Who Needs Third Parties?

Who needs third parties?

I just wrote a whole post about third parties — and about the current news from Texas, where Bob Barr is claiming that he’s the only Presidential candidate who followed the rules to be listed on the ballot — but to read it you’ll have to go to The Art Of The Possible, where I’ll be guest blogging every Monday for a while.

This entry posted in Cartooning & comics, Elections and politics. Bookmark the permalink. 

6 Responses to Who Needs Third Parties?

  1. 1
    marmelade says:

    I really love this piece. It’s sort-of TomTomorrowish (one of my favorite cartoonists).

    I love how I didn’t realize until the last panel that these two characters are the two parties (despite the title of the post). Brilliant!

  2. 2
    sylphhead says:

    The only question is, who’s the Democrat and who’s the Republican?

    White Hat looks older, wears a bowtie, and sports a mustache, so I’d vote for him being the Republican. Then again, if he’s one of those “ironic facial hair” guys, then he’s probably a Democrat; actually, he’s probably a Green in that case, though in context that’s not one of the allowed choices.

  3. 3
    Petar says:

    Today, I feel as if I am from a different planet. Nothing I read makes sense. Yes, this cartoon hits the nail on the head, but all it does is make me sad. Isn’t the logical conclusion:

    The two American Parties end up supporting these positions only because they are accepted as common sense by the overwhelming majority of voting Americans?

  4. 4
    marmelade says:

    The two American Parties end up supporting these positions only because they are accepted as common sense by the overwhelming majority of voting Americans?

    well, I dunno, so I looked it up. here’s what the gallop people say (@gallop.com):

    Tax cuts vs. deficit: When pollsters ask Americans whether they would favor or oppose cutting federal income taxes, Americans are quick to support that action because it will put more money in their pockets. But, when Americans are given options of cutting taxes or spending more on domestic issues such as education and Medicare, or holding down the federal budget deficit, Americans are less supportive of cutting taxes, and in many instances, would prefer to spend more money on domestic problems. (April 2008)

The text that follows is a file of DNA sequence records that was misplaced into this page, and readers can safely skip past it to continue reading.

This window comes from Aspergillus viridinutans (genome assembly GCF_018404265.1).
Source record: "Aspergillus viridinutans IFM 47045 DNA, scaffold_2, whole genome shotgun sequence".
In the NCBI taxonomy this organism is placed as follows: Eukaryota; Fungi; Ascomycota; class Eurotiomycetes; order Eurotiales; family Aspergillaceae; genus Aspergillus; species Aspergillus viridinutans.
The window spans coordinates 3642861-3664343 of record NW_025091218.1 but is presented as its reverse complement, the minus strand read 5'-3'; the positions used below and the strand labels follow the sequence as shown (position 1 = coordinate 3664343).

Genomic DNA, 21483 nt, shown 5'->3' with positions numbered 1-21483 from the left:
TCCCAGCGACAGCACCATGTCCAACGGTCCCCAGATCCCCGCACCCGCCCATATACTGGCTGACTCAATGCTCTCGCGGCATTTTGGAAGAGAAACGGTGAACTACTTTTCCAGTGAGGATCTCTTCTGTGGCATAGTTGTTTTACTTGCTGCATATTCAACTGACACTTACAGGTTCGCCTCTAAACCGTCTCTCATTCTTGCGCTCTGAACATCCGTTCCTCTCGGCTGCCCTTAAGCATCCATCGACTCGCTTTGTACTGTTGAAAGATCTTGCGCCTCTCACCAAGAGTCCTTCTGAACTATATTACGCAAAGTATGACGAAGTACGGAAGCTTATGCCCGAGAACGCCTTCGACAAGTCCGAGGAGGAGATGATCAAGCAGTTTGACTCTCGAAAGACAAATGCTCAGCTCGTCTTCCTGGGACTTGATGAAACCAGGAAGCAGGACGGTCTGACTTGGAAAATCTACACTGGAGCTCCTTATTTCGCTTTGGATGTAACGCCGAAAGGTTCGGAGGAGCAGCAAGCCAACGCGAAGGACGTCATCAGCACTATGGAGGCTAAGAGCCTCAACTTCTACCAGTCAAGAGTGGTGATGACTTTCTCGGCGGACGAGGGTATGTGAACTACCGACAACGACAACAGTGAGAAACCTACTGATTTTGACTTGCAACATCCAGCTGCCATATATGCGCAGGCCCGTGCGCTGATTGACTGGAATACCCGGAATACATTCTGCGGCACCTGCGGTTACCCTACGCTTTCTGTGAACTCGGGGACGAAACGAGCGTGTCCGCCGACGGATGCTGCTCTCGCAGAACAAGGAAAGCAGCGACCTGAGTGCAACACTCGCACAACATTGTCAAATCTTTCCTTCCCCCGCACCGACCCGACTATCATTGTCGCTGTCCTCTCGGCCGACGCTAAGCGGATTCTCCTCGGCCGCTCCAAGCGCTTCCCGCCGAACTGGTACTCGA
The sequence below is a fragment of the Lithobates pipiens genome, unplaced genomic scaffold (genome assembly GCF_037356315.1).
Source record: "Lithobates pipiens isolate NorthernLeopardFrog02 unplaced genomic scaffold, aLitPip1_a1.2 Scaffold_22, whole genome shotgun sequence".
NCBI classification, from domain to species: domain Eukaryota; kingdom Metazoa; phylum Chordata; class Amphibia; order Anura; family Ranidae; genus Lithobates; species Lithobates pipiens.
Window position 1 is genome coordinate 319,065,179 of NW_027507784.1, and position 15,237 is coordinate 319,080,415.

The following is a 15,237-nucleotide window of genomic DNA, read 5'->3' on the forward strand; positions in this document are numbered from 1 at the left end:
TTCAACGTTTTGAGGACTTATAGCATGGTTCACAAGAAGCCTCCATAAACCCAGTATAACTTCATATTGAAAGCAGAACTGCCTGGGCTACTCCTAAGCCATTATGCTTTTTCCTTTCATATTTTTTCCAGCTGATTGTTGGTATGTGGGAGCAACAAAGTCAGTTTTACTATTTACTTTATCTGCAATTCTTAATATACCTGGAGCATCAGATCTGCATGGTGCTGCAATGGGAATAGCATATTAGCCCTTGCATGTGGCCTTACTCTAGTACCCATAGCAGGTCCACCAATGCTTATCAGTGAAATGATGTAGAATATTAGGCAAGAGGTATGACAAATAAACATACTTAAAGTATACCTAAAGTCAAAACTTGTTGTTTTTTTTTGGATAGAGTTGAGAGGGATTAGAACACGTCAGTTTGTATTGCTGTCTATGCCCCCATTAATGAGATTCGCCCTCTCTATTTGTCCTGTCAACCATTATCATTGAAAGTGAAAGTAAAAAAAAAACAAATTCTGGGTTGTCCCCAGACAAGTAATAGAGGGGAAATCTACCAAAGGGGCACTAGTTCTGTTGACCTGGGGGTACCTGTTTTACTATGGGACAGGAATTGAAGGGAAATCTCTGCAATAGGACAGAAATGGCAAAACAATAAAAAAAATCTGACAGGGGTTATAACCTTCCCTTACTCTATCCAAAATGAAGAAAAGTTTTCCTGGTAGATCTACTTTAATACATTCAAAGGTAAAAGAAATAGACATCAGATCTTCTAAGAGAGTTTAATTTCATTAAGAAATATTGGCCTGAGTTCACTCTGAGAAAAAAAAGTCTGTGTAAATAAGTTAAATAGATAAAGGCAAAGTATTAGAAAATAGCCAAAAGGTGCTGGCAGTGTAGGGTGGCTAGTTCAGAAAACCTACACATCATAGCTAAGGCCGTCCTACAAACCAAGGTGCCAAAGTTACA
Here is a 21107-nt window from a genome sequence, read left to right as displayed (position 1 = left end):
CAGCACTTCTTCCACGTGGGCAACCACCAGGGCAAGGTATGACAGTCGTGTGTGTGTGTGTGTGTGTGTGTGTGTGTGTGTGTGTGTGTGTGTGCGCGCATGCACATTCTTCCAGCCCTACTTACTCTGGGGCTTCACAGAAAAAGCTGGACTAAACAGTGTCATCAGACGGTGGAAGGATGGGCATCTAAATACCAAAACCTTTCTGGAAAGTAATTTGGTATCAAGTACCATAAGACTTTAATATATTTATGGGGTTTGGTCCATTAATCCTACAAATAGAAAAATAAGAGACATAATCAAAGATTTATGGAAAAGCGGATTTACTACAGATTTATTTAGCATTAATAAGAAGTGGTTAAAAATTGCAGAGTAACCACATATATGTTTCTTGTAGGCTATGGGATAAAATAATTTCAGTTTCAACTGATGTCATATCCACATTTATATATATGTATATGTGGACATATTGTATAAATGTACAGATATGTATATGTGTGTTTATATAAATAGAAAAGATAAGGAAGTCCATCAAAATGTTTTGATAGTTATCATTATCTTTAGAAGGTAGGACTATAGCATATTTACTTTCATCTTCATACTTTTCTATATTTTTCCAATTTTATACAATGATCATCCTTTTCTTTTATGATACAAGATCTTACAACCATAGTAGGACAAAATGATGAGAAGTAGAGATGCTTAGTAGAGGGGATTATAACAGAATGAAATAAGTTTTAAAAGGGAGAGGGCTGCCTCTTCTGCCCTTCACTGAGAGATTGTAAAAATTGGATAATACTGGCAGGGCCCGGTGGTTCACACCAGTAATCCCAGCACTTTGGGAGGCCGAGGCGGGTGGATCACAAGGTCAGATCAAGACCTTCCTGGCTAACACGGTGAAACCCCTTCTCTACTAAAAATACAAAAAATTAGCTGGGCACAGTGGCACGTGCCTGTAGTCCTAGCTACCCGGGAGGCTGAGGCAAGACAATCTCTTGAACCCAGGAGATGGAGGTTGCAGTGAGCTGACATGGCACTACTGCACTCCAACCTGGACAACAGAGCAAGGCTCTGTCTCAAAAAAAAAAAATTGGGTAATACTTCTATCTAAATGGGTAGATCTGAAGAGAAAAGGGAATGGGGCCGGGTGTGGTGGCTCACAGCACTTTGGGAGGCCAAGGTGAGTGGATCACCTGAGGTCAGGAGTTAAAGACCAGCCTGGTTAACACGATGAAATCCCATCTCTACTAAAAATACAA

War on drugs: poll asked Americans if the nation has made much progress, made some progress, stood still, lost some ground, or lost much ground over the last year or two in coping with the problem of illegal drugs. The results show the public essentially divided into three equal segments: 34% saying the country has made progress, 31% saying they country has stood still, and 32% saying the country has lost ground (October 2007).

    Death penalty: 69% of Americans respond “yes” when asked this question: “Are you in favor of the death penalty for a person convicted of murder?” (October 2007)

    Military spending: 44% of Americans say the United States is spending too much on the military and on defense, while just 22% say the country is spending too little (February 2008)

    Gay marriage: 40% currently say marriage between same-sex couples should be legal; 56% disagree (May 2008)

    Except for perhaps the death penalty issue, I wouldn’t call any of these issues to have an “overwhelming” single-view opinion (depends on your definition of “overwhelming”).

    Shouldn’t those of us in the – say – 40% minority have ONE of the two major parties speak for us? at least on some of these issues?

  5. 5
    Ampersand says:

    What Marmelade said. :-)

    (Thanks for looking all that up, M!)

  6. 6
    Silenced is Foo says:

    With McKinney and Barr heading up the two largest 3rd parties, it looks like even 3rd-parties are having trouble standing apart from the big parties. IDrewThis has a good review of how Barr’s election represents a reversal of the few progressive views that the Libertarian party holds, and McKinney is similarly just a cast-off of the Democratic party.